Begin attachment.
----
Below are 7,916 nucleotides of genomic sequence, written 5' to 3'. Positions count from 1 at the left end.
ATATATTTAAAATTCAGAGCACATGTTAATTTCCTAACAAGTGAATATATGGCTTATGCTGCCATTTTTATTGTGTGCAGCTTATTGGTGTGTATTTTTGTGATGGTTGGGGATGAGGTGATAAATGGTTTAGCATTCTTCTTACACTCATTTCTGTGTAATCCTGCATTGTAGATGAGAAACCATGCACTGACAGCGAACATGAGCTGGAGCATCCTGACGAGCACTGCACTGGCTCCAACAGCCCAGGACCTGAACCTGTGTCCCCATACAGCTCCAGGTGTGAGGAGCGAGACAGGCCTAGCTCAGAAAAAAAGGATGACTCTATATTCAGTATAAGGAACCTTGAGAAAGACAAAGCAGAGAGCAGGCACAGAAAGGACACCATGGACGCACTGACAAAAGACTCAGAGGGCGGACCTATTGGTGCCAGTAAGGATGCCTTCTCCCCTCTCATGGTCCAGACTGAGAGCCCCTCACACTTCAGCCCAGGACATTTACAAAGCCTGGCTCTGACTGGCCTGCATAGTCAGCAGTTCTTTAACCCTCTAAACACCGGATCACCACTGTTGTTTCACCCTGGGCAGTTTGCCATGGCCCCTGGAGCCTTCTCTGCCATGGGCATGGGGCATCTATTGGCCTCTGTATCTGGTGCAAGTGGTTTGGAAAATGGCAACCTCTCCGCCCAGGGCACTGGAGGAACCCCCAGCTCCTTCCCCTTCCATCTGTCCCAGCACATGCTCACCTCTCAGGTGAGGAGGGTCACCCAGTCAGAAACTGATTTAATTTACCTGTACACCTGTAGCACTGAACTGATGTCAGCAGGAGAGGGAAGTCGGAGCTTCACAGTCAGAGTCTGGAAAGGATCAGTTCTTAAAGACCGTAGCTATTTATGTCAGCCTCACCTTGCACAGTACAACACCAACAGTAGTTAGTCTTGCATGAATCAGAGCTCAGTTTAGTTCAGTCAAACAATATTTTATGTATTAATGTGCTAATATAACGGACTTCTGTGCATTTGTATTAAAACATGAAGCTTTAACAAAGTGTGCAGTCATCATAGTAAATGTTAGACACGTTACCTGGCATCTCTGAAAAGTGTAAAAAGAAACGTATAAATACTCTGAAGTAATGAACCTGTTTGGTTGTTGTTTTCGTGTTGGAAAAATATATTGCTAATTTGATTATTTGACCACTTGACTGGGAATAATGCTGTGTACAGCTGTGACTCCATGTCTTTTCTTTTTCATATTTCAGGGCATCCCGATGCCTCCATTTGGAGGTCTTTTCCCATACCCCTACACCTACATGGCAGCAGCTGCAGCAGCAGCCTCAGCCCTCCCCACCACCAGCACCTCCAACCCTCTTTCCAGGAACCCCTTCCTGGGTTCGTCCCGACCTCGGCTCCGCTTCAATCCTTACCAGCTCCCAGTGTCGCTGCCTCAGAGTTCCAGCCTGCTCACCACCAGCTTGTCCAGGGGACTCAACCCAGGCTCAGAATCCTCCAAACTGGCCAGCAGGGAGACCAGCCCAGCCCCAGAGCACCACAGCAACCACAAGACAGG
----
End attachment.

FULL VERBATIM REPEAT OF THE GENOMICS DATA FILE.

Below are 7,916 nucleotides of genomic sequence, written 5' to 3'. Positions count from 1 at the left end.
ATATATTTAAAATTCAGAGCACATGTTAATTTCCTAACAAGTGAATATATGGCTTATGCTGCCATTTTTATTGTGTGCAGCTTATTGGTGTGTATTTTTGTGATGGTTGGGGATGAGGTGATAAATGGTTTAGCATTCTTCTTACACTCATTTCTGTGTAATCCTGCATTGTAGATGAGAAACCATGCACTGACAGCGAACATGAGCTGGAGCATCCTGACGAGCACTGCACTGGCTCCAACAGCCCAGGACCTGAACCTGTGTCCCCATACAGCTCCAGGTGTGAGGAGCGAGACAGGCCTAGCTCAGAAAAAAAGGATGACTCTATATTCAGTATAAGGAACCTTGAGAAAGACAAAGCAGAGAGCAGGCACAGAAAGGACACCATGGACGCACTGACAAAAGACTCAGAGGGCGGACCTATTGGTGCCAGTAAGGATGCCTTCTCCCCTCTCATGGTCCAGACTGAGAGCCCCTCACACTTCAGCCCAGGACATTTACAAAGCCTGGCTCTGACTGGCCTGCATAGTCAGCAGTTCTTTAACCCTCTAAACACCGGATCACCACTGTTGTTTCACCCTGGGCAGTTTGCCATGGCCCCTGGAGCCTTCTCTGCCATGGGCATGGGGCATCTATTGGCCTCTGTATCTGGTGCAAGTGGTTTGGAAAATGGCAACCTCTCCGCCCAGGGCACTGGAGGAACCCCCAGCTCCTTCCCCTTCCATCTGTCCCAGCACATGCTCACCTCTCAGGTGAGGAGGGTCACCCAGTCAGAAACTGATTTAATTTACCTGTACACCTGTAGCACTGAACTGATGTCAGCAGGAGAGGGAAGTCGGAGCTTCACAGTCAGAGTCTGGAAAGGATCAGTTCTTAAAGACCGTAGCTATTTATGTCAGCCTCACCTTGCACAGTACAACACCAACAGTAGTTAGTCTTGCATGAATCAGAGCTCAGTTTAGTTCAGTCAAACAATATTTTATGTATTAATGTGCTAATATAACGGACTTCTGTGCATTTGTATTAAAACATGAAGCTTTAACAAAGTGTGCAGTCATCATAGTAAATGTTAGACACGTTACCTGGCATCTCTGAAAAGTGTAAAAAGAAACGTATAAATACTCTGAAGTAATGAACCTGTTTGGTTGTTGTTTTCGTGTTGGAAAAATATATTGCTAATTTGATTATTTGACCACTTGACTGGGAATAATGCTGTGTACAGCTGTGACTCCATGTCTTTTCTTTTTCATATTTCAGGGCATCCCGATGCCTCCATTTGGAGGTCTTTTCCCATACCCCTACACCTACATGGCAGCAGCTGCAGCAGCAGCCTCAGCCCTCCCCACCACCAGCACCTCCAACCCTCTTTCCAGGAACCCCTTCCTGGGTTCGTCCCGACCTCGGCTCCGCTTCAATCCTTACCAGCTCCCAGTGTCGCTGCCTCAGAGTTCCAGCCTGCTCACCACCAGCTTGTCCAGGGGACTCAACCCAGGCTCAGAATCCTCCAAACTGGCCAGCAGGGAGACCAGCCCAGCCCCAGAGCACCACAGCAACCACAAGACAGG